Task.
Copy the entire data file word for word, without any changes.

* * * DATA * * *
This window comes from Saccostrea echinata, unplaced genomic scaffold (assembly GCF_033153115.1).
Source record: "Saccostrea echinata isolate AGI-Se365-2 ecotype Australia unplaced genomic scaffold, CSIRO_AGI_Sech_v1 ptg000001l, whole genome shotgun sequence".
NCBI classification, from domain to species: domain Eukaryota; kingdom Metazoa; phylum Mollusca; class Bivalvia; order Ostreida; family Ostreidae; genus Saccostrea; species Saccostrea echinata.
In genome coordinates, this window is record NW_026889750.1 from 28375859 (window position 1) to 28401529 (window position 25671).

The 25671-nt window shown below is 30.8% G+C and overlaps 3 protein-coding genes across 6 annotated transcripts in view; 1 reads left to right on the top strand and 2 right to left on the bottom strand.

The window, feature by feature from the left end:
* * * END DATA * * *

This window comes from Saccostrea echinata, unplaced genomic scaffold (assembly GCF_033153115.1).
Source record: "Saccostrea echinata isolate AGI-Se365-2 ecotype Australia unplaced genomic scaffold, CSIRO_AGI_Sech_v1 ptg000001l, whole genome shotgun sequence".
NCBI classification, from domain to species: domain Eukaryota; kingdom Metazoa; phylum Mollusca; class Bivalvia; order Ostreida; family Ostreidae; genus Saccostrea; species Saccostrea echinata.
In genome coordinates, this window is record NW_026889750.1 from 28375859 (window position 1) to 28401529 (window position 25671).

The 25671-nt window shown below is 30.8% G+C and overlaps 3 protein-coding genes across 6 annotated transcripts in view; 1 reads left to right on the top strand and 2 right to left on the bottom strand.

The window, feature by feature from the left end: